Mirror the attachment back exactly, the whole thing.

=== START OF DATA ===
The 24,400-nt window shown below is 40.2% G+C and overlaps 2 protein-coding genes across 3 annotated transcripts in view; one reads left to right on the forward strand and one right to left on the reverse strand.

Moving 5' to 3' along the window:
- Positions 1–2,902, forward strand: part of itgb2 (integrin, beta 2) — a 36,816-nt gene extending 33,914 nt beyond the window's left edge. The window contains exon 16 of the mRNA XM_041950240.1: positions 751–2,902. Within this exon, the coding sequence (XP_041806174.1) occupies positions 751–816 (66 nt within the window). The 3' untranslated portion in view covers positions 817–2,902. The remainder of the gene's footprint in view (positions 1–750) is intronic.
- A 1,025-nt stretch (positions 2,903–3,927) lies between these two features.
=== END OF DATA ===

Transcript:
The 24,400-nt window shown below is 40.2% G+C and overlaps 2 protein-coding genes across 3 annotated transcripts in view; one reads left to right on the forward strand and one right to left on the reverse strand.

Moving 5' to 3' along the window:
- Positions 1–2,902, forward strand: part of itgb2 (integrin, beta 2) — a 36,816-nt gene extending 33,914 nt beyond the window's left edge. The window contains exon 16 of the mRNA XM_041950240.1: positions 751–2,902. Within this exon, the coding sequence (XP_041806174.1) occupies positions 751–816 (66 nt within the window). The 3' untranslated portion in view covers positions 817–2,902. The remainder of the gene's footprint in view (positions 1–750) is intronic.
- A 1,025-nt stretch (positions 2,903–3,927) lies between these two features.